What’s the Hullabaloo about Balicki?

In Balicki v. Balicki, 2010 Pa.Super.134 (2010), the Superior Court affirmed the trial court’s decision to discount the value of an insurance business, based on the hypothetical income taxes that would be incurred by its owner upon sale of the business. The trial court’s decision was itself a reversal of the master’s report, in which the master found that the tax discount was inappropriate because the owner would not likely sell the business (which had been in the family for more than two generations).

The decision is based on the 2005 amendments to the Pennsylvania Divorce Code (specifically, § 3502(a)(10.1) and (10.2)), which require the divorce court to consider tax consequences and costs of sale associated with marital assets, even if those taxes and costs are not imminent or certain. Balicki is also the result of an “abuse of discretion” standard of appellate review in Pennsylvania divorce cases, which affirms the trial court’s decision unless it is manifestly unreasonable.

In the September/October 2010 edition of The Value Examiner, the magazine of the National Association of Certified Valuation Analysts (NACVA), authors Meg Holland and Maureen Thomas proclaim that Balicki will affect divorce cases across the United States. In their article, the authors draw a parallel that may be difficult for some (even me, an experienced divorce lawyer and accredited valuation analyst) to follow.  Balicki, they say, is the antithesis of Bernier, a 2007 Massachusetts Supreme Court decision that established “fair value” (as opposed to fair market value) as the value standard in Massachusetts divorces.

Balicki is no Bernier, however. First, Balicki is an intermediate appellate court decision, the opinion of three out of the fifteen Superior Court judges, not a Supreme Court decision. Second, Balicki does not change the value standard in Pennsylvania (not that Holland and Thomas are saying that; they aren’t). Sure, Balicki has been interpreted in some outposts as the death knell for the argument that tax discounts may be ignored in cases where the owners never intend to sell. Yet, many of us read Balicki as a decision that stands on its own factual and evidentiary record. The panel in Balicki specifically found insufficient evidence to prove that the owner of the insurance business would never sell. In spite of Balicki, I still maintain that tax and sales cost discounts are not mandatory in every business valuation case.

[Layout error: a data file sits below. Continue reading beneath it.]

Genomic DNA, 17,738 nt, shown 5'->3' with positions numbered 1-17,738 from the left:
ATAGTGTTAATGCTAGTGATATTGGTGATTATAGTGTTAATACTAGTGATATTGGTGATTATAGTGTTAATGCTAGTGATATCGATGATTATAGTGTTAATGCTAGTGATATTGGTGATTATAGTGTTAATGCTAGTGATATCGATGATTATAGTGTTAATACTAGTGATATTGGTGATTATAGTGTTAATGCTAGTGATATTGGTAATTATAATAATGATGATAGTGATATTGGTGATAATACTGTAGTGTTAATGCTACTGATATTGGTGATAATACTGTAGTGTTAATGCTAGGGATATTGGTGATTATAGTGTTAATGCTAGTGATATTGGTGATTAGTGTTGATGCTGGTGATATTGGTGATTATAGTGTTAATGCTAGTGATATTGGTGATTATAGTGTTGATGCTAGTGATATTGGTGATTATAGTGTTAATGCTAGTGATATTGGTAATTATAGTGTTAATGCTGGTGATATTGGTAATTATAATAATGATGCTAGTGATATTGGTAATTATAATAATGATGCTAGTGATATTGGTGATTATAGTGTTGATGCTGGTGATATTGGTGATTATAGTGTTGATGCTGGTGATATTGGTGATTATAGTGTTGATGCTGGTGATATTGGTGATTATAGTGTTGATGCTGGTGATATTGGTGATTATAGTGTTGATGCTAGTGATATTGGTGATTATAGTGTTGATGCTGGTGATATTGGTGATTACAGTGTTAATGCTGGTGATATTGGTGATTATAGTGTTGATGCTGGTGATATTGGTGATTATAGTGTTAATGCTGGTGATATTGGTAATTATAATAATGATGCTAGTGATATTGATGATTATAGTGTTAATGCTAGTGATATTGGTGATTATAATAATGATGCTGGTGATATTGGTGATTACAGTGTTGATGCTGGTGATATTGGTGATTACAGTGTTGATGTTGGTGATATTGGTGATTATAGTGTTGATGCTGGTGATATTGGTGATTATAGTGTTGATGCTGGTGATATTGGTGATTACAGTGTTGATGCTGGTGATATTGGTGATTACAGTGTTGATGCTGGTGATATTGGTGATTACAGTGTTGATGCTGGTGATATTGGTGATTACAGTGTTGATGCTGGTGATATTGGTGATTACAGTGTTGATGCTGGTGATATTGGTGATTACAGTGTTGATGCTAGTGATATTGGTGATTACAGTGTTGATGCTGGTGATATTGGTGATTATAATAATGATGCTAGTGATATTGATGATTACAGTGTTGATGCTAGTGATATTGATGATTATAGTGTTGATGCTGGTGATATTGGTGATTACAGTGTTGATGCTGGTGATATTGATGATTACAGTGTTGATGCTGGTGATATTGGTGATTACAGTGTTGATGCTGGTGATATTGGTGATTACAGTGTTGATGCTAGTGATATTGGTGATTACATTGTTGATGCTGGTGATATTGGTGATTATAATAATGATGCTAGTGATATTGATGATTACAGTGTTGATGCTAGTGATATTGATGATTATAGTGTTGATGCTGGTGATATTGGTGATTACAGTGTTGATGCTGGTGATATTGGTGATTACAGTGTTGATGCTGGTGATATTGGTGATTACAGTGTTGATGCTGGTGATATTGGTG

I would also venture to guess that the wife’s camp did not argue strongly enough that the taxes and expenses were already considered as part of the marketability discount in the business valuation. Had that argument been made cogently at the master’s level, it is possible that the master and trial court would have adopted that position, and the Superior Court under an abuse of discretion would have affirmed.

The Holland and Thomas article leads to some interesting topics for reflection, such as: how do you calculate the hypothetical taxes that a seller would incur when selling an equipment-intensive business whose equipment was fully or greatly depreciated? The depreciation recapture analysis would seem to require a good equipment appraisal.

The Valuation Examiner article also contains an outright mistake: the authors state incorrectly that § 3502(a)(10.1) and (10.2)  were enacted in 1988, prior to the Pennsylvania Supreme Court’s decision in Hovis (1988), which held that tax consequences could not be considered unless imminent and certain. (Actually, those statutes were enacted in 2005. The 1988 recodification of the Divorce Code was silent on the tax issue.)  The authors go on to say that three subsequent divorce decisions, including two out-of-state Supreme Court decisions, were incorrectly decided in reliance on Hovis, which the authors mistakenly regard as bad law.

Of course, Hovis was the law of Pennsylvania until the Pennsylvania Legislature enacted § 3502(a)(10.1) and (10.2) in 2005. During our discussion at the 14th Annual Family Law Update (November 2010), it was the consensus of four leading divorce lawyers that Balicki was an unremarkable decision.  It just means that the next lawyer who wants to argue that tax discounts should not be applied must work that much harder. Still, let’s see what happens in January 2011, when the PBA Family Law Section devotes an entire 90 minute seminar to this case.

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